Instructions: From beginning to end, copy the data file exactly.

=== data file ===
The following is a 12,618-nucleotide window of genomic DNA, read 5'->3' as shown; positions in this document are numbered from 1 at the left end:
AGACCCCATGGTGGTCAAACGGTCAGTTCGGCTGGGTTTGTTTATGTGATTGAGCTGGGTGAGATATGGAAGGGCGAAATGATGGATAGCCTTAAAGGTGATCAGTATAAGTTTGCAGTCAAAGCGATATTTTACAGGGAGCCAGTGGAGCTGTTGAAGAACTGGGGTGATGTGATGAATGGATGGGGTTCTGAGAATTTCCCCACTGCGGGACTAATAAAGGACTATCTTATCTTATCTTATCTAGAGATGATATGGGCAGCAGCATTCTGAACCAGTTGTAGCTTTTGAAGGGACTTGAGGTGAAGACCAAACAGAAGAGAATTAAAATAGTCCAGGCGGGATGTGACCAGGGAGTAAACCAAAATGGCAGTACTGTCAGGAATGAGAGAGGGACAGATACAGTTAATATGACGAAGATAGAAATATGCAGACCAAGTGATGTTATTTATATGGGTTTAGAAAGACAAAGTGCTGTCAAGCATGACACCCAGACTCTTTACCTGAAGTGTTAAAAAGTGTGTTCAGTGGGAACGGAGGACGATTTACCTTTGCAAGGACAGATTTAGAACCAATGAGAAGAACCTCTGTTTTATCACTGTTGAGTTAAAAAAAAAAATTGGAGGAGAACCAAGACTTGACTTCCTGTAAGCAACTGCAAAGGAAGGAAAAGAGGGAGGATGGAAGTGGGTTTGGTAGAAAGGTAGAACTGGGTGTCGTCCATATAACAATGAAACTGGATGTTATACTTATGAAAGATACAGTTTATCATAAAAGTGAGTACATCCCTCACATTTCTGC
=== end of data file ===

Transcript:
The following is a 12,618-nucleotide window of genomic DNA, read 5'->3' as shown; positions in this document are numbered from 1 at the left end:
AGACCCCATGGTGGTCAAACGGTCAGTTCGGCTGGGTTTGTTTATGTGATTGAGCTGGGTGAGATATGGAAGGGCGAAATGATGGATAGCCTTAAAGGTGATCAGTATAAGTTTGCAGTCAAAGCGATATTTTACAGGGAGCCAGTGGAGCTGTTGAAGAACTGGGGTGATGTGATGAATGGATGGGGTTCTGAGAATTTCCCCACTGCGGGACTAATAAAGGACTATCTTATCTTATCTTATCTAGAGATGATATGGGCAGCAGCATTCTGAACCAGTTGTAGCTTTTGAAGGGACTTGAGGTGAAGACCAAACAGAAGAGAATTAAAATAGTCCAGGCGGGATGTGACCAGGGAGTAAACCAAAATGGCAGTACTGTCAGGAATGAGAGAGGGACAGATACAGTTAATATGACGAAGATAGAAATATGCAGACCAAGTGATGTTATTTATATGGGTTTAGAAAGACAAAGTGCTGTCAAGCATGACACCCAGACTCTTTACCTGAAGTGTTAAAAAGTGTGTTCAGTGGGAACGGAGGACGATTTACCTTTGCAAGGACAGATTTAGAACCAATGAGAAGAACCTCTGTTTTATCACTGTTGAGTTAAAAAAAAAAATTGGAGGAGAACCAAGACTTGACTTCCTGTAAGCAACTGCAAAGGAAGGAAAAGAGGGAGGATGGAAGTGGGTTTGGTAGAAAGGTAGAACTGGGTGTCGTCCATATAACAATGAAACTGGATGTTATACTTATGAAAGATACAGTTTATCATAAAAGTGAGTACATCCCTCACATTTCTGC